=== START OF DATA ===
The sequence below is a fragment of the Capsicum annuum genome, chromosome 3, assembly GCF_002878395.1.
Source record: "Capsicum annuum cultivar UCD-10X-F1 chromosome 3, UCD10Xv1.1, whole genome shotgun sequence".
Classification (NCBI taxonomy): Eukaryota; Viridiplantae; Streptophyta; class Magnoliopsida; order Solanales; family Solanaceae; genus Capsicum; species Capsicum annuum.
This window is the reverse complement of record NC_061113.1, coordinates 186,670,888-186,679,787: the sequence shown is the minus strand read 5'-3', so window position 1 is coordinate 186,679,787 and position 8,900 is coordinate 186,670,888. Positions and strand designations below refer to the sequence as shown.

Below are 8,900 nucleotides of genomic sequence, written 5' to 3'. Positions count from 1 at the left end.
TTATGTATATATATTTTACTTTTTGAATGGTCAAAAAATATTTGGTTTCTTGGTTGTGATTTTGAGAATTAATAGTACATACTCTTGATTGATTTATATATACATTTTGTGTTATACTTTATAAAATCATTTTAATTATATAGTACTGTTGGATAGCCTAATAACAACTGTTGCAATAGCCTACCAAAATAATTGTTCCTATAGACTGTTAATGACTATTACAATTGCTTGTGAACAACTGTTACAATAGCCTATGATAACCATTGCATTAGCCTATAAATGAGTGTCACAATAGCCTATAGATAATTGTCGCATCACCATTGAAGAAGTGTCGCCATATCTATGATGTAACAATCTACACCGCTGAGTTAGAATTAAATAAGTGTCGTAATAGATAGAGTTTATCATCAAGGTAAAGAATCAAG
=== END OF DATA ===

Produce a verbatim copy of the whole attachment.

The sequence below is a fragment of the Capsicum annuum genome, chromosome 3, assembly GCF_002878395.1.
Source record: "Capsicum annuum cultivar UCD-10X-F1 chromosome 3, UCD10Xv1.1, whole genome shotgun sequence".
Classification (NCBI taxonomy): Eukaryota; Viridiplantae; Streptophyta; class Magnoliopsida; order Solanales; family Solanaceae; genus Capsicum; species Capsicum annuum.
This window is the reverse complement of record NC_061113.1, coordinates 186,670,888-186,679,787: the sequence shown is the minus strand read 5'-3', so window position 1 is coordinate 186,679,787 and position 8,900 is coordinate 186,670,888. Positions and strand designations below refer to the sequence as shown.

Below are 8,900 nucleotides of genomic sequence, written 5' to 3'. Positions count from 1 at the left end.
TTATGTATATATATTTTACTTTTTGAATGGTCAAAAAATATTTGGTTTCTTGGTTGTGATTTTGAGAATTAATAGTACATACTCTTGATTGATTTATATATACATTTTGTGTTATACTTTATAAAATCATTTTAATTATATAGTACTGTTGGATAGCCTAATAACAACTGTTGCAATAGCCTACCAAAATAATTGTTCCTATAGACTGTTAATGACTATTACAATTGCTTGTGAACAACTGTTACAATAGCCTATGATAACCATTGCATTAGCCTATAAATGAGTGTCACAATAGCCTATAGATAATTGTCGCATCACCATTGAAGAAGTGTCGCCATATCTATGATGTAACAATCTACACCGCTGAGTTAGAATTAAATAAGTGTCGTAATAGATAGAGTTTATCATCAAGGTAAAGAATCAAG